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Maximus
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Formic Acid & Supers & Winter Honey **Help Needed**

Post by Maximus » Thu Aug 18, 2016 12:44 pm

Ok, so I'm sooooooooo confused with this formic acid and a few timing issues.

1. I have supers to put on. How do I know when is the right time to put them on? I've been warned that they will move their winter honey up if it's too soon or potentially anyways and that will leave them without honey for the winter. It is my goal for them to have their own honey for the winter.

2. How much winter honey is enough?

3. Formic Acid. Ok, I am totally confused on this. I got the acid, I got the pads. Soak the pads, place at back of hive on top. Leave for how long?
Potentially can kill off a lot of bees and even the queen? Isn't there something better than killing off my own hives? It feels all wrong this formic acid method.

Thank you for any help and suggestions.
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Maximus
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Formic Acid & Supers & Winter Honey **Help Needed**

Post by Maximus » Mon Aug 22, 2016 7:29 am

:bump:
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Bakers Backyard
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Formic Acid & Supers & Winter Honey **Help Needed**

Post by Bakers Backyard » Tue Sep 06, 2016 12:34 pm

Sorry, I'm not too knowledgeable on formic... other than temperatures need to be not too hot, like around 20c for a few days... and I've heard that Mite away quick strips are worse for queen fatality than doing your own with the meat pads, but I'm sure there are still risks. You should have your honey supers off around now so that you can do any necessary treatments and feed if necessary. They say your hive should weigh around 100lbs to be ready for winter. I am just finishing pulling my own supers, so I'll be testing for mite levels with an alcohol wash, if they are high I'll consider a formic treatment, if not I'll wait until they cluster and vaporize with oxalic acid. Oxalic is very effective, and not so hard on the bees.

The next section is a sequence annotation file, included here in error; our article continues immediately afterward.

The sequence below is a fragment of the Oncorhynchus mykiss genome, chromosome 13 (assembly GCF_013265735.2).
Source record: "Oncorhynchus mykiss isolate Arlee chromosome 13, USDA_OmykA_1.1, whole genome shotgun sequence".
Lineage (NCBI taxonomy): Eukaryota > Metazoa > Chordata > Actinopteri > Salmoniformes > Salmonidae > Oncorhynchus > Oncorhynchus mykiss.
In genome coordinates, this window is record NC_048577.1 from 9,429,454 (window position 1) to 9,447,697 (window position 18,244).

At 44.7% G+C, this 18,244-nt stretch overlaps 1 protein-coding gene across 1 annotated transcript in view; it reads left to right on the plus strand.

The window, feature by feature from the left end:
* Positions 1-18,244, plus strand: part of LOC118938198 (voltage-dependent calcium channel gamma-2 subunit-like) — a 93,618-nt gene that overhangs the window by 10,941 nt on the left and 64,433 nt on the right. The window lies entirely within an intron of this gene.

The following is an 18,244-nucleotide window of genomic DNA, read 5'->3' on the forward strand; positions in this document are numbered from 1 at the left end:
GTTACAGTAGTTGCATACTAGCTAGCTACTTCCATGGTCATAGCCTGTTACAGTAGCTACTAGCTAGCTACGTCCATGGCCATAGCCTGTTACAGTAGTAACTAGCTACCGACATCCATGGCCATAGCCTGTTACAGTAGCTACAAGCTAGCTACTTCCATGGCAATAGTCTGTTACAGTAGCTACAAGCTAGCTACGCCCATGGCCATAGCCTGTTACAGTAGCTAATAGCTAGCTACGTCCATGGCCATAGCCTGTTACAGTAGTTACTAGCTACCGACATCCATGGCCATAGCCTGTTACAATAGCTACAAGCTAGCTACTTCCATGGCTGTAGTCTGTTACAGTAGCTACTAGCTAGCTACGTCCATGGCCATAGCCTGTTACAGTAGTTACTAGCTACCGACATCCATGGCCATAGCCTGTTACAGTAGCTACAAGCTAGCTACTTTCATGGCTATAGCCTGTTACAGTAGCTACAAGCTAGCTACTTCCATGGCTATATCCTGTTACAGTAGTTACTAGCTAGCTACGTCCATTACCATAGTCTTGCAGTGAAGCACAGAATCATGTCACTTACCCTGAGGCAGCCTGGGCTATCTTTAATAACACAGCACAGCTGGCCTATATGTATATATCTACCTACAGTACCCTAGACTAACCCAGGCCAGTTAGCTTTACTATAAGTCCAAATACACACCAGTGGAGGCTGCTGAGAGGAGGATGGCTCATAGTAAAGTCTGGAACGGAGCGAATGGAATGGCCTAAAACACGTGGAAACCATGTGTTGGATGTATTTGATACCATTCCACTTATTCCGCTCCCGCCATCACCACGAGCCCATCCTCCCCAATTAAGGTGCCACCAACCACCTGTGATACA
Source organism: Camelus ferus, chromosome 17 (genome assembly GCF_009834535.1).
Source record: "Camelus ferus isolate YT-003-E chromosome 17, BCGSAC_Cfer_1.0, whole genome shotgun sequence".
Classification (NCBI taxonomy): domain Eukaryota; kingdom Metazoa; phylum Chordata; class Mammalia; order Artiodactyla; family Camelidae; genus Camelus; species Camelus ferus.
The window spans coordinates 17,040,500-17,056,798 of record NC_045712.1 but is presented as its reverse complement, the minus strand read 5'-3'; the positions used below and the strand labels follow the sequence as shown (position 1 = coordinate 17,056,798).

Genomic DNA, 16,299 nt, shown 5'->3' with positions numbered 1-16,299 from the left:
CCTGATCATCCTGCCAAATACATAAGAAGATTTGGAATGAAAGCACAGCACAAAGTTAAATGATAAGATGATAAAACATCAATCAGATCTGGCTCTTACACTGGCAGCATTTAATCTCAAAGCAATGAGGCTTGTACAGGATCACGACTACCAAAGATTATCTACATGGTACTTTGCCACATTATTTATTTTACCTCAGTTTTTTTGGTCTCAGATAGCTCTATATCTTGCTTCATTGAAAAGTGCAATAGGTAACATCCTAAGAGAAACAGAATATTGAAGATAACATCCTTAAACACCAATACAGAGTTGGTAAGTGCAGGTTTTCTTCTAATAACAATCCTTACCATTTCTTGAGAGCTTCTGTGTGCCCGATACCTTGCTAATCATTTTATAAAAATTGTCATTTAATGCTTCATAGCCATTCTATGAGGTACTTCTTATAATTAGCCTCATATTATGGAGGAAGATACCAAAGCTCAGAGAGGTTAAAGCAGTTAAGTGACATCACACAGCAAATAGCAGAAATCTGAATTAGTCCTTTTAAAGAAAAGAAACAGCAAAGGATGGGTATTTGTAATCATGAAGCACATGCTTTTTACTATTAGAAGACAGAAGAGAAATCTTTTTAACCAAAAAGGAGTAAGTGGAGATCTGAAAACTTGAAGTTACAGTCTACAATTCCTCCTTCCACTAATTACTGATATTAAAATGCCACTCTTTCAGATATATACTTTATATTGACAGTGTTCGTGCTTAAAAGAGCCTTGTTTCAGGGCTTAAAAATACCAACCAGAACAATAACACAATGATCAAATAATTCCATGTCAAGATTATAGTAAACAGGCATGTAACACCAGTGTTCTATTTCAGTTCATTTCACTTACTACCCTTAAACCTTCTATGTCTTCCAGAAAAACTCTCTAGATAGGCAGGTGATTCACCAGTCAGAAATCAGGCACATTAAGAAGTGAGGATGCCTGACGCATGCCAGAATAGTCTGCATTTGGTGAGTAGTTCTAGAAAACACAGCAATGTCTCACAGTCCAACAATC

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Brian
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Formic Acid & Supers & Winter Honey **Help Needed**

Post by Brian » Thu Dec 22, 2016 8:23 pm

1) As a general rule, I put a new honey super on during a nectar flow and once the existing super is 60% full. They will not move their honey up, they will start drawing out the comb and filling it with honey. If their is no nectar flow or if it is September I do not but honey supers on.

2) Bees need as much honey for winter as they do. That is the short answer. Bees can over winter in a single deep box that is full of honey. The box should weigh 80 - 100 lbs including the frames and bees. I lift up the back of my hive sand if the hive is really heavy it is probably good. If the hive is light it probably isn't. You will learn what a heavy hive feels like with experience. A lot of this also depends on how long and how cold the winter is.

3) The directions of Formic Acid are on the Bottle somewhere. Always follow the instructions on the label. From my memory I think they are 35 ml per pad. 2 pads per hive placed on the top box. Leave all entrances open. Treat only when the outdoor temperature is below 26 degrees Celsius.

With this method you have to treat 3 times, 5 days apart. Day 1, Day 6, Day 11

I cover this in my beekeeping course.

You can also read about the approve treatments here http://www.omafra.gov.on.ca/english/foo ... htm#varroa
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Maximus
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Formic Acid & Supers & Winter Honey **Help Needed**

Post by Maximus » Thu Dec 22, 2016 11:15 pm

Thanks Brian

I'm going to print this off and add to my BK folder
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